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The Oxford History of World Cinema

By Geoffrey Nowell-Smith | Go to book overview

Dreams and Nightmares in the Hollywood Blockbuster


The blockbuster hit of 1991 was James Cameron's Terminator 2, which offered audiences some of the most spectacular special effects since the Star Wars era of the late 1970s and early 1980s. Formally, Terminator 2 also resembled the blockbusters of that period in its extremely fast pace and its emphasis on plot over character. Ideologically, like those earlier movies its motivating anxieties were rooted firmly in the Cold War. Although the film made a passing reference to the fact that the Russians were now 'our friends', the story concerned the chilliest fear of the previous forty years, the destruction of humanity in a nuclear holocaust (spectacularly simulated in a dream sequence within the film). Finally, Terminator 2 recalled the Star Wars era blockbusters in its faith in the capacity of human beings to control their destinies on a grand scale, since its team of heroes succeed in altering future history and preventing nuclear obliteration.

However, considered in relation to its blockbuster predecessors, Terminator 2 also showed how much had changed. Like many other popular movies of the late 1980s and early 1990s, the film was dark, brutally and routinely violent, and preoccupied with issues of sheer survival. Just whose survival was in question was suggested by the fact that the two adult white male stars of the film (Arnold Schwarzenegger and Robert Patrick) both played killing machines that only superficially resemble human beings. The sequel added a twist to the original film ( 1984's The Terminator) by having Schwarzenegger's Terminator work on the side of the good guys this time around, and the film played for both comic and sentimental effect the subplot in which the white male killing machine is reeducated to be a responsible, protective caretaker. But just when the Terminator has been reformed enough to understand why people cry, he insists that he must be destroyed if the world is to be saved. The film thus suggested that his identity was too closely tied to his origins as a killer, something which even sensitivity training could not overcome. In short, like so many films of its time, Terminator 2 was a meditation on the problem of the white man.

The period of which Terminator 2 is representative is often called the era of the modern blockbuster, and stretches from George Lucas's 1977 state-of-the-art space opera Star Wars up to and beyond Steven Spielberg's 1993 state-of-the-art dinosaur epic Jurassic Park. As many critics have observed, the period is 'post-generic' in the sense that, while films belonging to the traditional Hollywood genres were still being made, they coexisted with an explosion of emerging new categories which made use of the older elements by recombining them in various ways. One example of such a 'hybrid' genre is, of course, the special-effects oriented blockbuster. It is also a period marked by an unusually strong and self-conscious convergence between American popular culture, especially Hollywood movies, and American political culture. The era was defined by the presidency of Ronald Reagan, a former minor Hollywood star who used lines from blockbusters to promote his national policy initiatives (including Back to the Future's 'Where we're going, we don't need roads'; Star Wars's 'The Force is with us'; and Sudden Impact's 'Go ahead, make my day!').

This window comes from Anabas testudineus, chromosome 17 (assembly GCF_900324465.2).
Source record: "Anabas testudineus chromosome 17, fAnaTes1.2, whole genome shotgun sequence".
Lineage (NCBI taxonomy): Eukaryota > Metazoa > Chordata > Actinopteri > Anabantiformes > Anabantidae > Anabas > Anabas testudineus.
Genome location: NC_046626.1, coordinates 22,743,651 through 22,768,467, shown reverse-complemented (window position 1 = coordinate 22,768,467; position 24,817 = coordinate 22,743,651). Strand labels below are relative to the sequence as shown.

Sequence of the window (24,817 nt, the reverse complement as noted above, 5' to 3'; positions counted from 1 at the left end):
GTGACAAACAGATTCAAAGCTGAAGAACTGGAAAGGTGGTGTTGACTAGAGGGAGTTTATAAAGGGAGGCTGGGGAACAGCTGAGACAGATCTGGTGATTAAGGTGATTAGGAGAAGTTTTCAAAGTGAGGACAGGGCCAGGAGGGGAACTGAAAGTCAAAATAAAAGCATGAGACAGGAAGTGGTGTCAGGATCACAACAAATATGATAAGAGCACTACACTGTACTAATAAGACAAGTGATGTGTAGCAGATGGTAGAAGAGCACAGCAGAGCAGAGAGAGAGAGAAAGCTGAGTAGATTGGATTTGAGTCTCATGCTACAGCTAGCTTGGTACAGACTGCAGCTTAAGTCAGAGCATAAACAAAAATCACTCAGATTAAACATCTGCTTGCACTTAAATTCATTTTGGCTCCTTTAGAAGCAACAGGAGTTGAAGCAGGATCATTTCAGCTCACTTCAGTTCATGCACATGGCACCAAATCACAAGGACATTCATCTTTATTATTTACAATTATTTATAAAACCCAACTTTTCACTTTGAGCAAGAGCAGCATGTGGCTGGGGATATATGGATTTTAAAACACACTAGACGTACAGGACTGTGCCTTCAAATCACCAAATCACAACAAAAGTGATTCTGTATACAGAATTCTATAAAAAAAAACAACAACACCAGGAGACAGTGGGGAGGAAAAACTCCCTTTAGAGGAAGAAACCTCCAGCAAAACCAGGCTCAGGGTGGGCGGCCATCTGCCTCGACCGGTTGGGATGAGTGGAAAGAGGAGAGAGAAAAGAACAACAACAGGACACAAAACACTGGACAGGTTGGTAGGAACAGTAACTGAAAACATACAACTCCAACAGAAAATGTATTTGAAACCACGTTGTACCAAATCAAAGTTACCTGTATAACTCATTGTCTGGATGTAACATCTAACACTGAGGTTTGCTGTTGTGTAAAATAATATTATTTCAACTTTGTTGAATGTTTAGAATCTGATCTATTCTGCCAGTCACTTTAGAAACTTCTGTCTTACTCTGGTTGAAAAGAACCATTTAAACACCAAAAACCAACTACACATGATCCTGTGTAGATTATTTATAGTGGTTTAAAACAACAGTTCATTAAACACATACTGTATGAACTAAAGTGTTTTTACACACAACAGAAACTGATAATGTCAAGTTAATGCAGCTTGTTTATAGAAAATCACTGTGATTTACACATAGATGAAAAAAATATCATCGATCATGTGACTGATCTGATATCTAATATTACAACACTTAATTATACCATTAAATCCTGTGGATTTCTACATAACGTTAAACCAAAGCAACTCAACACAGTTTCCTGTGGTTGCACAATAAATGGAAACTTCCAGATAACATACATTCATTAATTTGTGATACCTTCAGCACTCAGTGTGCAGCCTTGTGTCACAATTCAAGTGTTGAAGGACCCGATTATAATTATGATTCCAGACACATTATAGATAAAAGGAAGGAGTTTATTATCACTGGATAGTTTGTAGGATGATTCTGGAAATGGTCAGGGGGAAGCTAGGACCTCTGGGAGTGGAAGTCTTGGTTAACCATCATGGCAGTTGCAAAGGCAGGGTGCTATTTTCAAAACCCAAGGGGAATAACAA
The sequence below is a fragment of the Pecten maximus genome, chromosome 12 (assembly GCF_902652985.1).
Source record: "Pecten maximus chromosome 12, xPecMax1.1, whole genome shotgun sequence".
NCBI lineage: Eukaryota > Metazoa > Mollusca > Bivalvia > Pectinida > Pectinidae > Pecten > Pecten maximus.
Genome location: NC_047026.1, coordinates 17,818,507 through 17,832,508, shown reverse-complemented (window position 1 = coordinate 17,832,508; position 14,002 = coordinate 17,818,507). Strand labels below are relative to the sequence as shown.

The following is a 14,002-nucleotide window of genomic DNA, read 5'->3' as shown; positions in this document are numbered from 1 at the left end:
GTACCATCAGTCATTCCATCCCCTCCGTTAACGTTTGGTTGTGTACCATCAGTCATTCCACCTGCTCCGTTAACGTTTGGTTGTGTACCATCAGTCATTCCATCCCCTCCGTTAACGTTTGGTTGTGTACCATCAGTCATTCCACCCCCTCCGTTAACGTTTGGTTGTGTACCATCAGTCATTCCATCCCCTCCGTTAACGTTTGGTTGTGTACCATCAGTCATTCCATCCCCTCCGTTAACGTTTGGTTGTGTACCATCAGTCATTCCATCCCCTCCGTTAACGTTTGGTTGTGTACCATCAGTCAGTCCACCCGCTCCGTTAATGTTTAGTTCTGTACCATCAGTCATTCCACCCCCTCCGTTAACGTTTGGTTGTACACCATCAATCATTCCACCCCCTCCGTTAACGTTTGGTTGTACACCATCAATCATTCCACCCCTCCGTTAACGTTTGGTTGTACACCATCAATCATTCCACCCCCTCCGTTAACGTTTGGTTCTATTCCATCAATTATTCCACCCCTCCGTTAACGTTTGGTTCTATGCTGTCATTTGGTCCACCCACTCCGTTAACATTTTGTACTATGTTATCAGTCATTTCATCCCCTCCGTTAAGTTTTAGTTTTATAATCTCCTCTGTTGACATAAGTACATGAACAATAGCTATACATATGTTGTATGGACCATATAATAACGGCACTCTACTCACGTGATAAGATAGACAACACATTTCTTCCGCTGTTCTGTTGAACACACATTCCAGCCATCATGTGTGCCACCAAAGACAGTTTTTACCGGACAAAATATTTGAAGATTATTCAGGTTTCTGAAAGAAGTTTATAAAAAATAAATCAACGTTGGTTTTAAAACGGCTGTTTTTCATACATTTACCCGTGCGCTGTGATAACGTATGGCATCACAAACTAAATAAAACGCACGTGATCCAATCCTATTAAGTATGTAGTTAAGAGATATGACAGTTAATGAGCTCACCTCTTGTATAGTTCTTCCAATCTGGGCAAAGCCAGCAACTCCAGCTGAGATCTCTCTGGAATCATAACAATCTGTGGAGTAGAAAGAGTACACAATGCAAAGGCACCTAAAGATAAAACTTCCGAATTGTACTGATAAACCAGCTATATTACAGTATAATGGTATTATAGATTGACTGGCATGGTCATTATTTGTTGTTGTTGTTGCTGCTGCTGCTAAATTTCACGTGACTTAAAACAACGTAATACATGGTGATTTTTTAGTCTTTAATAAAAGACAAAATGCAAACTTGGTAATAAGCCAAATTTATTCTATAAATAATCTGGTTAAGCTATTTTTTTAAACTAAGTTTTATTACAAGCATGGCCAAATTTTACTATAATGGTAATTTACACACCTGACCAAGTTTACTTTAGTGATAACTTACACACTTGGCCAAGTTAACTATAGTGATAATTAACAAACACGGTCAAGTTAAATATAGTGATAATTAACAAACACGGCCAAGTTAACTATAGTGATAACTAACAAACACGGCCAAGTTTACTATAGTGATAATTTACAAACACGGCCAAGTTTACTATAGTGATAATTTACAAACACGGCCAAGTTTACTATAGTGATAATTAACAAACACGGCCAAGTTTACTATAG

The most highly successful and broadly popular movies of this era are best understood as ideological fantasies about the relationship of the American nation to the realities and implications of its own recent history, which included the assassinations and social upheaval of the 1960s and the political scandal and corruption of Watergate in the early 1970s. But even more important for the purposes of this discussion, that history included on the one hand America's traumatic experience of defeat in Vietnam, and on the other the emergence of newly militant demands by women and 'minorities' (racial, ethnic, and sexual) for greater representation and equality at all levels of American society and culture.


The big blockbusters of the late 1970s and early 1980s responded to these historical developments by denying them, in fantasies which sought to escape or otherwise transcend present realities altogether. In the case of the Star Wars trilogy, the story was set 'a long time ago, in a galaxy far, far away'. Raiders of the Lost Ark ( 1981) offered the nostalgic moral certainties of 1930s Nazi villainy, while Back to the Future ( 1985) found nostalgic refuge in the simpler world of 1950s American suburbia. A different group of movies, most notably Steven Spielberg's Close Encounters of the Third Kind ( 1977) and E.T. ( 1982), held out the hope of extraterrestrial intervention to redeem and rescue us from our everyday lives (as did the mid-1980s films Cocoon and 2001). Such films were significant in their straightforward confessions of the wish to escape from present-day realities. However, in their reliance upon rescuers from outer space, they displayed their doubts about whether the American nation was capable of escaping, on its own, the implications of its recent history.

The shaky confidence of the ET-intervention films coexisted with a much more 'triumphal' sensibility in most of the period's blockbusters. In one way or another,


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